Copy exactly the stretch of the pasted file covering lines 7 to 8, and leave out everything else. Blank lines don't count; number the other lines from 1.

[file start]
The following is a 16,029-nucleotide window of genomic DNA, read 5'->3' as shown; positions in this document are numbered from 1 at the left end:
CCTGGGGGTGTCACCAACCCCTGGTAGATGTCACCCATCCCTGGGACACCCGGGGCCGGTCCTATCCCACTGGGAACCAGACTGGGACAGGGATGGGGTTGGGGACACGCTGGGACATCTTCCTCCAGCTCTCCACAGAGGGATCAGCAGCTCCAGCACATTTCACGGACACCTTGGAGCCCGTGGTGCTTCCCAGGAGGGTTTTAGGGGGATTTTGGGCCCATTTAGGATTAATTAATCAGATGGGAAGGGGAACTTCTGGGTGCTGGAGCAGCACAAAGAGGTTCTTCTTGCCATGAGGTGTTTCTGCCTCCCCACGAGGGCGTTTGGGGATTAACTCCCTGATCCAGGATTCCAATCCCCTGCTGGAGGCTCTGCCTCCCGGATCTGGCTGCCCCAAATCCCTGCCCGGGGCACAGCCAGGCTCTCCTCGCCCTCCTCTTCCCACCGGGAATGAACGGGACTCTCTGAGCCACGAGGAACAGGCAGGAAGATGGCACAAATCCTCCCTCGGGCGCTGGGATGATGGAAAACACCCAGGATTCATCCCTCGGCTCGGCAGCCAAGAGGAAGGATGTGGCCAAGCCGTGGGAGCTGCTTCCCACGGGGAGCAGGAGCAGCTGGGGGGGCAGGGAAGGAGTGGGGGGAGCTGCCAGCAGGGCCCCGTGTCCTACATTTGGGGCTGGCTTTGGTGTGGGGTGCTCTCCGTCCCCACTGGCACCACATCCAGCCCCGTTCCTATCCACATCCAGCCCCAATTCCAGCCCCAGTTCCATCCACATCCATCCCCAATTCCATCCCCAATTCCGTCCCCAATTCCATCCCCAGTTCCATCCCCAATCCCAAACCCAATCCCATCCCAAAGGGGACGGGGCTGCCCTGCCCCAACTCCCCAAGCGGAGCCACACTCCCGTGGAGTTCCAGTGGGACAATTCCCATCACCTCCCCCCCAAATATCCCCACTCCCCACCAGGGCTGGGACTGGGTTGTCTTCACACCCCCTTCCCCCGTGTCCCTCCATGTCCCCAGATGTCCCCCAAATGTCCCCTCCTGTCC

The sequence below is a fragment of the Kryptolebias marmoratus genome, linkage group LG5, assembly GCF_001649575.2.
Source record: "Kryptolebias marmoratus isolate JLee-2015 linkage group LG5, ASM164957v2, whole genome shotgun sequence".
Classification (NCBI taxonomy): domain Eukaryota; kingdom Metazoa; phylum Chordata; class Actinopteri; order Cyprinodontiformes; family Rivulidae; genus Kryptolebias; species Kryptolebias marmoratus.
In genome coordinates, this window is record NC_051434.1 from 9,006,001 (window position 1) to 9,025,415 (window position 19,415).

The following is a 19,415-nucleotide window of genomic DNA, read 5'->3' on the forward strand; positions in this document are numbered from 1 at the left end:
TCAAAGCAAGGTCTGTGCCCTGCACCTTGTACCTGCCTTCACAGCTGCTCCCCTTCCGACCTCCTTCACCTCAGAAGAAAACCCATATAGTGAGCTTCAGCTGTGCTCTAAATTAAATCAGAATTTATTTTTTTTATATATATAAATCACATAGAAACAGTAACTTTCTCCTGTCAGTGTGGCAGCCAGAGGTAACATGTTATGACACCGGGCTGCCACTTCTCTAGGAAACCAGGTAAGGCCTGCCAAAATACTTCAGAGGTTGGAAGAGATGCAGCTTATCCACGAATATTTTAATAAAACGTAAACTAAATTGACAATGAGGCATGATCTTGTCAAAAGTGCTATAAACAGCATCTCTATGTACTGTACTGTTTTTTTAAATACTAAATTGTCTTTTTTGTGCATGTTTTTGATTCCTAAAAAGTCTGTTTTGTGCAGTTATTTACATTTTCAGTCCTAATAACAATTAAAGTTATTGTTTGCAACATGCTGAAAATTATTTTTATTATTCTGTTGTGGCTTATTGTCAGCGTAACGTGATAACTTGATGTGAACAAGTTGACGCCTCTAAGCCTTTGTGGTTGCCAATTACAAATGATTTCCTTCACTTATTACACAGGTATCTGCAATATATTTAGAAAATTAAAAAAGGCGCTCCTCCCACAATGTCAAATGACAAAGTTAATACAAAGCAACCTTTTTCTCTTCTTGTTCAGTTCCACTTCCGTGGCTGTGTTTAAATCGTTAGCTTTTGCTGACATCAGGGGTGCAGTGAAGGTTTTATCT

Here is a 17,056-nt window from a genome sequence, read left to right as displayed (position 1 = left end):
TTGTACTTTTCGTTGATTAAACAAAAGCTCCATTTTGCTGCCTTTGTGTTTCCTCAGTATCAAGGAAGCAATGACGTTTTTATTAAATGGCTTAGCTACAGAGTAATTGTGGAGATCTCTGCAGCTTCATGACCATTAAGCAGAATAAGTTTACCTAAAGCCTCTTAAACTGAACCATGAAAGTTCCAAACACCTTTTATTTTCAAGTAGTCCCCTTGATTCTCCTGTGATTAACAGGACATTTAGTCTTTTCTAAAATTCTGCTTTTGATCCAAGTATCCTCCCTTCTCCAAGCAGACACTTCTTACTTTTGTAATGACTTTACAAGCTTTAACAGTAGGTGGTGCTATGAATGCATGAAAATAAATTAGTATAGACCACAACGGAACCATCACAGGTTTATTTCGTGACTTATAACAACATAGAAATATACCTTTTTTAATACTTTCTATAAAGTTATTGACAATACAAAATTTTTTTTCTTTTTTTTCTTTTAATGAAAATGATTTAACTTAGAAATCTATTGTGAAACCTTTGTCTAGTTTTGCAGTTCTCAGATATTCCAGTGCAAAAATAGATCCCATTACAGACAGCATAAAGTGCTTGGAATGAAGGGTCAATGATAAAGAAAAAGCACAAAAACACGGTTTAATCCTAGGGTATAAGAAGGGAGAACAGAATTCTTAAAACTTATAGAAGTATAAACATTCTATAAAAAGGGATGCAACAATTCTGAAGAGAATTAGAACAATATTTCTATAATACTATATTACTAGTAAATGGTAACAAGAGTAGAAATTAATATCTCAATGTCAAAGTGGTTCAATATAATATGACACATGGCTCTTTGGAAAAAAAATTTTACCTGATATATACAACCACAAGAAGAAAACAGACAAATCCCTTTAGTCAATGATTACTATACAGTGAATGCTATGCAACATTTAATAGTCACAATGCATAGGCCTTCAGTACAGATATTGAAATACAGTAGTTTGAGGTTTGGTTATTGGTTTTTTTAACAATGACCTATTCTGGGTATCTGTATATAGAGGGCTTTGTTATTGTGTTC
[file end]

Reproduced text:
The following is a 19,415-nucleotide window of genomic DNA, read 5'->3' on the forward strand; positions in this document are numbered from 1 at the left end:
TCAAAGCAAGGTCTGTGCCCTGCACCTTGTACCTGCCTTCACAGCTGCTCCCCTTCCGACCTCCTTCACCTCAGAAGAAAACCCATATAGTGAGCTTCAGCTGTGCTCTAAATTAAATCAGAATTTATTTTTTTTATATATATAAATCACATAGAAACAGTAACTTTCTCCTGTCAGTGTGGCAGCCAGAGGTAACATGTTATGACACCGGGCTGCCACTTCTCTAGGAAACCAGGTAAGGCCTGCCAAAATACTTCAGAGGTTGGAAGAGATGCAGCTTATCCACGAATATTTTAATAAAACGTAAACTAAATTGACAATGAGGCATGATCTTGTCAAAAGTGCTATAAACAGCATCTCTATGTACTGTACTGTTTTTTTAAATACTAAATTGTCTTTTTTGTGCATGTTTTTGATTCCTAAAAAGTCTGTTTTGTGCAGTTATTTACATTTTCAGTCCTAATAACAATTAAAGTTATTGTTTGCAACATGCTGAAAATTATTTTTATTATTCTGTTGTGGCTTATTGTCAGCGTAACGTGATAACTTGATGTGAACAAGTTGACGCCTCTAAGCCTTTGTGGTTGCCAATTACAAATGATTTCCTTCACTTATTACACAGGTATCTGCAATATATTTAGAAAATTAAAAAAGGCGCTCCTCCCACAATGTCAAATGACAAAGTTAATACAAAGCAACCTTTTTCTCTTCTTGTTCAGTTCCACTTCCGTGGCTGTGTTTAAATCGTTAGCTTTTGCTGACATCAGGGGTGCAGTGAAGGTTTTATCT